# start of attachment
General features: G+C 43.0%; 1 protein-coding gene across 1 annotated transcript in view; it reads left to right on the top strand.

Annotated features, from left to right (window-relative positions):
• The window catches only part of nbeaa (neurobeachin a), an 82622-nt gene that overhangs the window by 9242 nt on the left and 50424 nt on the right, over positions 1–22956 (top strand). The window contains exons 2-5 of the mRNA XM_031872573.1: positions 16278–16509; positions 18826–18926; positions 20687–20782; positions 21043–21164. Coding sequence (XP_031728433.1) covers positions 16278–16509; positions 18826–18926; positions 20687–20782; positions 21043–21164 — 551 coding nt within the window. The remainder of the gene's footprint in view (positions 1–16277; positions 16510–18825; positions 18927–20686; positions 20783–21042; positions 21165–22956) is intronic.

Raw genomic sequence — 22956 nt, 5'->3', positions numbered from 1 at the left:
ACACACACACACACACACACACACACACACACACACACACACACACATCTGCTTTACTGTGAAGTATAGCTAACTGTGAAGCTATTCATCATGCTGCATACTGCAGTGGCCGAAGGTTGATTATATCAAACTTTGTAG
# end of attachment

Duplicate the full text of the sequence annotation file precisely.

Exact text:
General features: G+C 43.0%; 1 protein-coding gene across 1 annotated transcript in view; it reads left to right on the top strand.

Annotated features, from left to right (window-relative positions):
• The window catches only part of nbeaa (neurobeachin a), an 82622-nt gene that overhangs the window by 9242 nt on the left and 50424 nt on the right, over positions 1–22956 (top strand). The window contains exons 2-5 of the mRNA XM_031872573.1: positions 16278–16509; positions 18826–18926; positions 20687–20782; positions 21043–21164. Coding sequence (XP_031728433.1) covers positions 16278–16509; positions 18826–18926; positions 20687–20782; positions 21043–21164 — 551 coding nt within the window. The remainder of the gene's footprint in view (positions 1–16277; positions 16510–18825; positions 18927–20686; positions 20783–21042; positions 21165–22956) is intronic.

Raw genomic sequence — 22956 nt, 5'->3', positions numbered from 1 at the left:
ACACACACACACACACACACACACACACACACACACACACACACACATCTGCTTTACTGTGAAGTATAGCTAACTGTGAAGCTATTCATCATGCTGCATACTGCAGTGGCCGAAGGTTGATTATATCAAACTTTGTAG